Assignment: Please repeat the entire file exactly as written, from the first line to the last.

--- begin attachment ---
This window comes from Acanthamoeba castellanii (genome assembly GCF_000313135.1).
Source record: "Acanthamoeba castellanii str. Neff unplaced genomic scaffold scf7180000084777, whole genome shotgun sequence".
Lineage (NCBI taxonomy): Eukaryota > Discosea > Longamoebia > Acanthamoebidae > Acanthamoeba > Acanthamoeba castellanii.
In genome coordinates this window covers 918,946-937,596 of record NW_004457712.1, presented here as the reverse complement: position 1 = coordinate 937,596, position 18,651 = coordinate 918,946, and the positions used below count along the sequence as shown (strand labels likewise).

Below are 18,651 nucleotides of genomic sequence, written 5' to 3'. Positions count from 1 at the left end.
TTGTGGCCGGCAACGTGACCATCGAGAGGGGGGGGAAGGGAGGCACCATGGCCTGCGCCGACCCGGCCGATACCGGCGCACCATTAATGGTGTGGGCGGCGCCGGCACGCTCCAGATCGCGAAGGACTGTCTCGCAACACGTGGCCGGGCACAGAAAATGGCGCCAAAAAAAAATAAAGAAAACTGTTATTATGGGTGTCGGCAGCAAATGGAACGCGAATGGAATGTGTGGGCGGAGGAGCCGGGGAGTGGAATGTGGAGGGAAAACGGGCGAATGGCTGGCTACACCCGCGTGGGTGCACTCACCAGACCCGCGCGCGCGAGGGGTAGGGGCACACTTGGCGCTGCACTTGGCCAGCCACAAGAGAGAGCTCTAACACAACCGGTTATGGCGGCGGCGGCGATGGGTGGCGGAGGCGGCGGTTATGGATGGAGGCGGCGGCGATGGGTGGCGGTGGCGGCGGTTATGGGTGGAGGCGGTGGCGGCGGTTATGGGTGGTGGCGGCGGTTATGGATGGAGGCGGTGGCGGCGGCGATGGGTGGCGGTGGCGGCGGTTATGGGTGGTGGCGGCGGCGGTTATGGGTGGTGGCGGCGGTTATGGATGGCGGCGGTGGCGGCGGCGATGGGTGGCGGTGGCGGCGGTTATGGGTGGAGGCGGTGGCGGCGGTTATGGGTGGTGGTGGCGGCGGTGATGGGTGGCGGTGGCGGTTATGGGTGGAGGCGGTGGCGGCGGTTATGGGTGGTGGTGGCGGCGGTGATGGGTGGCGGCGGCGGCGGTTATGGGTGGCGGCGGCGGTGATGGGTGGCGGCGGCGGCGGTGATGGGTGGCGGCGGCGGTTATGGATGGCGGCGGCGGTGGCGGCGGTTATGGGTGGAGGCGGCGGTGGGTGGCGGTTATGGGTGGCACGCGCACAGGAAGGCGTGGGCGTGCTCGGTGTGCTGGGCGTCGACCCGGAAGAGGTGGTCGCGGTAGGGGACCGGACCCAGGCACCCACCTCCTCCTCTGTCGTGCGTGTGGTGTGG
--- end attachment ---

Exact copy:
This window comes from Acanthamoeba castellanii (genome assembly GCF_000313135.1).
Source record: "Acanthamoeba castellanii str. Neff unplaced genomic scaffold scf7180000084777, whole genome shotgun sequence".
Lineage (NCBI taxonomy): Eukaryota > Discosea > Longamoebia > Acanthamoebidae > Acanthamoeba > Acanthamoeba castellanii.
In genome coordinates this window covers 918,946-937,596 of record NW_004457712.1, presented here as the reverse complement: position 1 = coordinate 937,596, position 18,651 = coordinate 918,946, and the positions used below count along the sequence as shown (strand labels likewise).

Below are 18,651 nucleotides of genomic sequence, written 5' to 3'. Positions count from 1 at the left end.
TTGTGGCCGGCAACGTGACCATCGAGAGGGGGGGGAAGGGAGGCACCATGGCCTGCGCCGACCCGGCCGATACCGGCGCACCATTAATGGTGTGGGCGGCGCCGGCACGCTCCAGATCGCGAAGGACTGTCTCGCAACACGTGGCCGGGCACAGAAAATGGCGCCAAAAAAAAATAAAGAAAACTGTTATTATGGGTGTCGGCAGCAAATGGAACGCGAATGGAATGTGTGGGCGGAGGAGCCGGGGAGTGGAATGTGGAGGGAAAACGGGCGAATGGCTGGCTACACCCGCGTGGGTGCACTCACCAGACCCGCGCGCGCGAGGGGTAGGGGCACACTTGGCGCTGCACTTGGCCAGCCACAAGAGAGAGCTCTAACACAACCGGTTATGGCGGCGGCGGCGATGGGTGGCGGAGGCGGCGGTTATGGATGGAGGCGGCGGCGATGGGTGGCGGTGGCGGCGGTTATGGGTGGAGGCGGTGGCGGCGGTTATGGGTGGTGGCGGCGGTTATGGATGGAGGCGGTGGCGGCGGCGATGGGTGGCGGTGGCGGCGGTTATGGGTGGTGGCGGCGGCGGTTATGGGTGGTGGCGGCGGTTATGGATGGCGGCGGTGGCGGCGGCGATGGGTGGCGGTGGCGGCGGTTATGGGTGGAGGCGGTGGCGGCGGTTATGGGTGGTGGTGGCGGCGGTGATGGGTGGCGGTGGCGGTTATGGGTGGAGGCGGTGGCGGCGGTTATGGGTGGTGGTGGCGGCGGTGATGGGTGGCGGCGGCGGCGGTTATGGGTGGCGGCGGCGGTGATGGGTGGCGGCGGCGGCGGTGATGGGTGGCGGCGGCGGTTATGGATGGCGGCGGCGGTGGCGGCGGTTATGGGTGGAGGCGGCGGTGGGTGGCGGTTATGGGTGGCACGCGCACAGGAAGGCGTGGGCGTGCTCGGTGTGCTGGGCGTCGACCCGGAAGAGGTGGTCGCGGTAGGGGACCGGACCCAGGCACCCACCTCCTCCTCTGTCGTGCGTGTGGTGTGG